There is a thriving movement in Indian country focused on food sovereignty and increased control of local food systems. Like other assets in Indian country, Native food systems have been colonized, altered and, in some cases, destroyed.
Urban Indians are not new to the urban scene, as New York Times reporter Timothy Williams suggested in his article, "Quietly, Indians Reshape Cities and Res
In May 2011, the spectacle of political theater took a quickly forgotten detour into the realm of the absurd when minor protests erupted over the participation of Chicago rapper Common in a White House poetry slam.
Greetings from the Chiefs, Clanmothers, Faithkeepers, and people of the Haudenosaunee Six Nations Confederacy, People of the Longhouse.
Mitakuyapi, Cante waste napeciyuzapi.
We, as American Indians, have a great need. It has been here for quite some time and on many levels: economic, educational, health, entertainment and a general better way of life. This great need requires one thing, and that is free broadband access on American Indian lands.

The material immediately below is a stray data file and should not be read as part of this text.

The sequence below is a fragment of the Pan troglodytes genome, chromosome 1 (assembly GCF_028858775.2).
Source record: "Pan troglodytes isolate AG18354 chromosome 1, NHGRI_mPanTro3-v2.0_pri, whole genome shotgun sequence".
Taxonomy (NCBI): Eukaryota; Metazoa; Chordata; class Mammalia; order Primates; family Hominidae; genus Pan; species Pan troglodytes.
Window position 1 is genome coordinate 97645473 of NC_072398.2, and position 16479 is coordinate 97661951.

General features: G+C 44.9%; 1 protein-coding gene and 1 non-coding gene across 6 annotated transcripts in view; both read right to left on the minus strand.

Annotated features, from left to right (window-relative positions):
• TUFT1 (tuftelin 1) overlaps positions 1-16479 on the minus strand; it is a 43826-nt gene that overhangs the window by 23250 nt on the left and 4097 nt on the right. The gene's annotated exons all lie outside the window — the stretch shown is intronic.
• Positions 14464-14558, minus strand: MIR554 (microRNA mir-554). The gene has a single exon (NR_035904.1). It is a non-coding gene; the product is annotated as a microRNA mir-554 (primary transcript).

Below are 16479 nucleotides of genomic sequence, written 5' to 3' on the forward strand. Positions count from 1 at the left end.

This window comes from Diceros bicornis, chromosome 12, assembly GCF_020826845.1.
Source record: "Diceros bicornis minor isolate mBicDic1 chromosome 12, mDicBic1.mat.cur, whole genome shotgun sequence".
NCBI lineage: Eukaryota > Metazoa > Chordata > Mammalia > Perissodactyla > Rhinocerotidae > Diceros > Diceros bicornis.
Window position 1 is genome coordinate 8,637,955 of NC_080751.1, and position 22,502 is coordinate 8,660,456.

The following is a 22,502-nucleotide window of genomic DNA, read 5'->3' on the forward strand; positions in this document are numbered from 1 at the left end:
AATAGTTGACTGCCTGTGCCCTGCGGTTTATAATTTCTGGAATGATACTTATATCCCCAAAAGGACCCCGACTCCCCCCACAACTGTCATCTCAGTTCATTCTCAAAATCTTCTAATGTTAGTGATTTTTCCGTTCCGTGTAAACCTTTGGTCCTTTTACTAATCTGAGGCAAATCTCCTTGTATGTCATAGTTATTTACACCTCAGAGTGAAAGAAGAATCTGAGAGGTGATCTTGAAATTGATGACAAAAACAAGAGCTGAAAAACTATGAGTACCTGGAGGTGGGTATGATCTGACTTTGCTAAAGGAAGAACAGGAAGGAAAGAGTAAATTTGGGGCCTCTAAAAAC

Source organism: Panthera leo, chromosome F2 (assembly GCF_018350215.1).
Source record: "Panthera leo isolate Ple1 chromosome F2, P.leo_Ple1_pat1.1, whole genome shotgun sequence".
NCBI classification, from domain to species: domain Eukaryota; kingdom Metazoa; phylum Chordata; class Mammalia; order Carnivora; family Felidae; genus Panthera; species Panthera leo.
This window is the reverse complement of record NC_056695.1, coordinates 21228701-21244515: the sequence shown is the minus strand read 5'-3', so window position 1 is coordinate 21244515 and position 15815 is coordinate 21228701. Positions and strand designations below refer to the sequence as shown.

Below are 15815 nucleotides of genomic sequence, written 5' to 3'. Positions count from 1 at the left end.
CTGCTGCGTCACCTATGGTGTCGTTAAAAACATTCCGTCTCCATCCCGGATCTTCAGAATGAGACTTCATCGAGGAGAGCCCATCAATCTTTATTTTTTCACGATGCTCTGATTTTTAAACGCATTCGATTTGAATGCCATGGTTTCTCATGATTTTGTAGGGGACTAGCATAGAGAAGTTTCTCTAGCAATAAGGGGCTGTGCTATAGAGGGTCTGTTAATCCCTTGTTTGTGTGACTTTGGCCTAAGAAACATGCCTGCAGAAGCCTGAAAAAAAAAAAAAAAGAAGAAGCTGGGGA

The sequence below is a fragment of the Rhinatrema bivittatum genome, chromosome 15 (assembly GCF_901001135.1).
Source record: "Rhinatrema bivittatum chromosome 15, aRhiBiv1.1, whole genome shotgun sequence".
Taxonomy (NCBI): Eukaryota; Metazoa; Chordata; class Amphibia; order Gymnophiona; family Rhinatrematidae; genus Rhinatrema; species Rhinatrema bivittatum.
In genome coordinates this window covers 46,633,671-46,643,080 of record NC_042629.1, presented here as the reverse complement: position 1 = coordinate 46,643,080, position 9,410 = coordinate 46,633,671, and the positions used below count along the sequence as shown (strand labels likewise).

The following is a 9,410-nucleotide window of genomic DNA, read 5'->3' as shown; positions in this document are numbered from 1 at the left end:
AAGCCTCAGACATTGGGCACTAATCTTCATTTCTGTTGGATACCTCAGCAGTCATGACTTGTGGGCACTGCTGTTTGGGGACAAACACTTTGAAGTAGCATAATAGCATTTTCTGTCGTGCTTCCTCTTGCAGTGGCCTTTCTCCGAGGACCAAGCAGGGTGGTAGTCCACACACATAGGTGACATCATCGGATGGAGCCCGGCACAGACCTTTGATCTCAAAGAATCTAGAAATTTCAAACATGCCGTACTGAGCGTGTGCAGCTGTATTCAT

A typical meeting between two Native people for the first time goes something like this:
“What tribe you from?”
“I’m a Blackfeet from Brownin’.”
“Aaahhh, my uncle is from up that way.”
“Oh yeah, he went to Chemawa with my Dad. I pow-wowed with his kids.”
The negative representations of American Indians have recently caught national attention in the news and on the Internet.
As dictators topple across North Africa into the Middle East, and new uprisings coalesce on almost a daily basis, one of the most striking aspects of this new revolutionary wave is the ability of its participants to communicate not only with their compatriots or comrades but across borders with n